Do individuals have the right to access their personal information?
Data protective jurisdictions tend to guarantee the right of individuals to contact an organization directly and find out whether personal data is being tracked. Access procedures and acceptable exceptions (such as business secrecy) are determined by law and may be subject to the control of data protection authorities. In the context of HR, personal data access requests can include information tracked by the company as well as data tracked by third-party solutions, such as background check vendors.
Under the Personal Information Protection Act (PIPA, Article 35), employees (and other data subjects) have the right to confirm whether their information is being processed, and request access to their personal information (including copies). Access requests can be postponed or denied when there is a justifiable ground not to allow access (once the reason for denial/delay no longer exists, any postponements should be lifted).
Employers may deny access to employees in cases:
- where prohibited or limited by other acts;
- where access will likely cause damage to the life or body of a third party, or violation of property and other benefits of that third party; or,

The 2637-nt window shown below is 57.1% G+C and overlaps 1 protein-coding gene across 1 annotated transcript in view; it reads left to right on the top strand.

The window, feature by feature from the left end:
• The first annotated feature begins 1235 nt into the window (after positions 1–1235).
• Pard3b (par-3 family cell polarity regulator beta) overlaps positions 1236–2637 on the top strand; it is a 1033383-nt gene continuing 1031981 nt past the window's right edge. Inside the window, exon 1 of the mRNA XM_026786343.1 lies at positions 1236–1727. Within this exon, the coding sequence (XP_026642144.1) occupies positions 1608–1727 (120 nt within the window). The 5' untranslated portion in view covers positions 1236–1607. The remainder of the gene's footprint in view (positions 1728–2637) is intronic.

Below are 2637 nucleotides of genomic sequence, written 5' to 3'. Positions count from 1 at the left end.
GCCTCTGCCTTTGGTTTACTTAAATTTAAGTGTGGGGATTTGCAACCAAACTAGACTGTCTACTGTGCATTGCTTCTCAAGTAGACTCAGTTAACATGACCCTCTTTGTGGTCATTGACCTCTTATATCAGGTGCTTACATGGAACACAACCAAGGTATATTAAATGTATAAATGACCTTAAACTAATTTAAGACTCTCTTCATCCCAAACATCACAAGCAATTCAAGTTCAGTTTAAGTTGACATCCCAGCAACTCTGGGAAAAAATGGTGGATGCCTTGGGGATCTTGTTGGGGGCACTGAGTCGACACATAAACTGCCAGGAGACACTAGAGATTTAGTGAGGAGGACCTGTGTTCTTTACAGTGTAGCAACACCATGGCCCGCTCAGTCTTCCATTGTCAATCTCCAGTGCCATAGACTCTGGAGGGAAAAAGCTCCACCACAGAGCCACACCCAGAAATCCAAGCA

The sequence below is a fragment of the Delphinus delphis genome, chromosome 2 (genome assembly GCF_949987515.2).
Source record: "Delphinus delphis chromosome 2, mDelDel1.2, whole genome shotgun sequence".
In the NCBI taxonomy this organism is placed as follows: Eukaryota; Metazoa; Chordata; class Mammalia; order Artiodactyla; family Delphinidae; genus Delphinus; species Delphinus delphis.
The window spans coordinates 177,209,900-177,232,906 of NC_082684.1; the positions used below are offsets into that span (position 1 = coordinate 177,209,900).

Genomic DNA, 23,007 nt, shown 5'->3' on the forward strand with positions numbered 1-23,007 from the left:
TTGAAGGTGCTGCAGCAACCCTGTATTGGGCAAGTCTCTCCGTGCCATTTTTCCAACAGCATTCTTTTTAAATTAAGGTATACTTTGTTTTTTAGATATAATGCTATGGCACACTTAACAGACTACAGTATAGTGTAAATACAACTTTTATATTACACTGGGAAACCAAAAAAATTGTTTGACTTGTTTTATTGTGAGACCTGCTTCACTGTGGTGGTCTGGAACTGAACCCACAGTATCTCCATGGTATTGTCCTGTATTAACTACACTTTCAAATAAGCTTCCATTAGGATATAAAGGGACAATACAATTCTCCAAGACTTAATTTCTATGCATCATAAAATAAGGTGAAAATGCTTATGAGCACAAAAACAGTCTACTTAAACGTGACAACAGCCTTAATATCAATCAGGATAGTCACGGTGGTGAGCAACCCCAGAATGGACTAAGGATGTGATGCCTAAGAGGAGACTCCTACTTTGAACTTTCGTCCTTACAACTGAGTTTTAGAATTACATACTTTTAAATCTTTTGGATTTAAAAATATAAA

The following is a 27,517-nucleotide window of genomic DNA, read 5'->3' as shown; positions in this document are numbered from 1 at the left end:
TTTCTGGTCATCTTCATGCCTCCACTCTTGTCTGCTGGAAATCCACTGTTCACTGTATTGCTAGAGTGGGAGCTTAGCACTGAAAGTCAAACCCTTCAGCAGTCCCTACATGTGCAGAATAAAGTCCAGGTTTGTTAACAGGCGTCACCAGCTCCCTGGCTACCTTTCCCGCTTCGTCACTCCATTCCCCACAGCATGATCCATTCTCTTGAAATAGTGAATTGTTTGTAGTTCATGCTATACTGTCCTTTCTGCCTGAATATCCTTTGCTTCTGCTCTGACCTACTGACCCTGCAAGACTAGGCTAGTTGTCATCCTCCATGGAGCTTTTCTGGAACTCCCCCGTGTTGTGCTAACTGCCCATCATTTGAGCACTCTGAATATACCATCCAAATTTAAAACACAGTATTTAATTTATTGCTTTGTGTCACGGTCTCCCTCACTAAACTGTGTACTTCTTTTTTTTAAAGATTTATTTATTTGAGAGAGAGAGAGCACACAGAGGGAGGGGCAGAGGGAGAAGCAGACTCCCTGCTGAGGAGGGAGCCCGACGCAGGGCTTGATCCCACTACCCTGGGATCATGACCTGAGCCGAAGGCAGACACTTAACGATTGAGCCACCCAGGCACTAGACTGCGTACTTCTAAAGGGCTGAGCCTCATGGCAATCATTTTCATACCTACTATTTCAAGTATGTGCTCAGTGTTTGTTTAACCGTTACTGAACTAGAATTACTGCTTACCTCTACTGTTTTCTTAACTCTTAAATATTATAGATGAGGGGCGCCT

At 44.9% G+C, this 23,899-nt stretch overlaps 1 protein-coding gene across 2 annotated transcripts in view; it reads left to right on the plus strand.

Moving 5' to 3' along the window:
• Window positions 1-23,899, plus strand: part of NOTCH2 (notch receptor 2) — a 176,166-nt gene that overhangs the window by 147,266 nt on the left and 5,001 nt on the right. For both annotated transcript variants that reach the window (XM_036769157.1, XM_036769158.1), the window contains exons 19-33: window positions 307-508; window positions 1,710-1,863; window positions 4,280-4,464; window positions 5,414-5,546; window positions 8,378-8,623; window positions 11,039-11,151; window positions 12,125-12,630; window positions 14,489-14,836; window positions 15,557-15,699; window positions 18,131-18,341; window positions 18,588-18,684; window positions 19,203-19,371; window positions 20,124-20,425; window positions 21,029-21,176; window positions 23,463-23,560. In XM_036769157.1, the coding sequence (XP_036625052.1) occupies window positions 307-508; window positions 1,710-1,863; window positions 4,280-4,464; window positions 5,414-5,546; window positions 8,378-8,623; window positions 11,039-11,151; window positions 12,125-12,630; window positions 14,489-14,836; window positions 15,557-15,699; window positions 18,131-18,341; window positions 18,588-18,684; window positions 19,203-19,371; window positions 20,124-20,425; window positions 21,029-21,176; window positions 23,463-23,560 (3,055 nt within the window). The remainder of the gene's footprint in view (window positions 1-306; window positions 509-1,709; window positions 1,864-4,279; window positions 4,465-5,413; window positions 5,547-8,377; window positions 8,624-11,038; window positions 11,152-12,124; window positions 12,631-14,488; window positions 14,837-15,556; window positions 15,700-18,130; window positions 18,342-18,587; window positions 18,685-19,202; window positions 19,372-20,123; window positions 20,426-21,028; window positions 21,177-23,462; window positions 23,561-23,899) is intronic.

- when public institutions have grave difficulties performing certain duties.
Employees and other data subjects can request the correction, suspension or erasure of their personal information. Employers must investigate these requests without delay and take measures to correct or erase the personal information unless specifically provided for by other laws. Once the investigation is complete, the employer should notify the individual of the results. In cases where access is postponed or denied, individuals should receive a notice informing them of the delay or denial as well as how they can appeal the decision.
HR Best Practices: Employers and other personal information controllers should prepare a method to allow for data subject access/suspension/ deletion/correction requests and publicly announce the process. When mailing copies of records based on requests, employers can demand a fee and postage.
Note that the exercise of these rights is not generally an issue in the context of human resources, and most often may only become an issue with respect to customer-related information.